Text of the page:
Athens-Clarke County Begins Testing, Preps As March Election Looms
The Athens-Clarke County Board of Elections has begun testing components of Georgia’s new $104 million ballot-marking device voting system that will be used in less than a month for the presidential primary election.
Logic and accuracy testing began Tuesday morning for the system that includes BMDs, printers, polling place scanners and a central scanner that will process absentee ballots cast prior to Election Day.
At a nondescript county warehouse outside of Athens, polling officials inserted a stack of test ballots into the central scanner to ensure the equipment would properly process all of the possible options on the March 24 presidential primary, plus blank ballots and ballots that had more than one choice selected.
Election supervisor Charlotte Sosebee said that the logic and accuracy testing would take about two weeks to complete, starting with the absentee voting components and ending with the equipment being used on Election Day.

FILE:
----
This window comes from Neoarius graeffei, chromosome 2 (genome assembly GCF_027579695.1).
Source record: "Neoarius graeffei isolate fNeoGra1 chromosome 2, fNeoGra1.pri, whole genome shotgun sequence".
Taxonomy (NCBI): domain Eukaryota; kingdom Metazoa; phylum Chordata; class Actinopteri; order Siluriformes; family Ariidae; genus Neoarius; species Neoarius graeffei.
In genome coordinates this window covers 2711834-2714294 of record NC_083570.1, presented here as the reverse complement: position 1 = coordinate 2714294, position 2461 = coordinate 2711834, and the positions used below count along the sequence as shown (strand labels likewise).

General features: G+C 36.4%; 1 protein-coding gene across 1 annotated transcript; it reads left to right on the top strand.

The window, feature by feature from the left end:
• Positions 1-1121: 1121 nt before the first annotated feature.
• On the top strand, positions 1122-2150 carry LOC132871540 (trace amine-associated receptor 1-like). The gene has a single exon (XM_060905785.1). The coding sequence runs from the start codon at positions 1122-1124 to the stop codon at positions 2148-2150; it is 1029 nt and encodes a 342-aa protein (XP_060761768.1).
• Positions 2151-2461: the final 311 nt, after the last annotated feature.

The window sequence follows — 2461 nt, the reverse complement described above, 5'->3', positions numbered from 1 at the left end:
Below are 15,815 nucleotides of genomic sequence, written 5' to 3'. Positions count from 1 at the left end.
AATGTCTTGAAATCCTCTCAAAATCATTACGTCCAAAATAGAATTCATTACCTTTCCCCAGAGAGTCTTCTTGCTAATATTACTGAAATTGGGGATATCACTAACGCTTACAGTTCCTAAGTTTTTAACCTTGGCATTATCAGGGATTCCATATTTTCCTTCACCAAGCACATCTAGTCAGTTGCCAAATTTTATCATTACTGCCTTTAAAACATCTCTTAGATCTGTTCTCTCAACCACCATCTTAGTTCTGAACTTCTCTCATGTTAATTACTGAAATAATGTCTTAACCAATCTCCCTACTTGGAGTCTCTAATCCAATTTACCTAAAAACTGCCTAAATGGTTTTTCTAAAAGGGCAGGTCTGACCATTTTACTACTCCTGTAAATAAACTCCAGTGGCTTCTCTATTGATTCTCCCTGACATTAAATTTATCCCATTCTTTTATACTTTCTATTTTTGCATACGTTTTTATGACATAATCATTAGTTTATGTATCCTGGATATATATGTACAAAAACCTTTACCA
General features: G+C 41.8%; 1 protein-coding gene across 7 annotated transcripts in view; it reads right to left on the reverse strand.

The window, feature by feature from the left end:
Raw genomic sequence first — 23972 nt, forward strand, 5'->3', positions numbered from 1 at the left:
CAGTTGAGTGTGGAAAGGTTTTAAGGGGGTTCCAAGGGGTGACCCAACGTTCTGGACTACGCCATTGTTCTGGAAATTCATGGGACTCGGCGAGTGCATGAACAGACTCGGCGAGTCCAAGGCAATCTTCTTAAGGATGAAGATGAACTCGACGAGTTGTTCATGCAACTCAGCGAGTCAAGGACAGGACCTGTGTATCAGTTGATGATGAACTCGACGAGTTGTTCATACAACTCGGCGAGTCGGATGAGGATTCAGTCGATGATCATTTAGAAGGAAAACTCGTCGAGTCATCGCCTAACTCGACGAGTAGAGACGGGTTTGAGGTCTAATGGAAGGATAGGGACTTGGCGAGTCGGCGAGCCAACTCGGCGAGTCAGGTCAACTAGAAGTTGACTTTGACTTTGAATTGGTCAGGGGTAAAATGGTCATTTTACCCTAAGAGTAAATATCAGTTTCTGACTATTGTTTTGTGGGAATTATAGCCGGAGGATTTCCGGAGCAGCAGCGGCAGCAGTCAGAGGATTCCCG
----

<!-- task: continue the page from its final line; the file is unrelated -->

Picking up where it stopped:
The county received nearly 300 ballot-marking devices, scanners and ballot boxes Monday, its election management system last Friday. Tuesday was also the earliest day counties could prepare absentee ballots and ballots for military and overseas voters, the first tangible deadline to meet for the March 24 presidential primary election.
Sosebee said the tight timeline for implementing the system across the county’s 20 polling places is not concerning, but it does alter her staff’s plans for both the testing and poll worker training which is scheduled to start next week.
“I would have liked to have a good bit of the [logic and accuracy testing] done, because it’s the same staff doing the L and A that’s also participating in poll worker training,” she said. But just like all election processes, there’s always a plan B, C, D, E and even on down to Z.”
Athens-Clarke and Georgia’s other 158 counties are rapidly preparing for the March 24 presidential primary election, the first major test for the Dominion ballot-marking device machines.
Several counties have conducted elections on the new system, both in an organized pilot process last November and through a pair of special elections in southwest Georgia. Nearly all of the issues reported in those elections were attributed to “human error,” ranging from failing to plug in a precinct scanner to a data entry error that caused poll pads to not work properly.
Additionally, not every county has received all of their equipment, although a court filing from the Secretary of State’s office shows delivery should be completed by the end of next week. All 159 counties have had at least some equipment to test and train since last fall.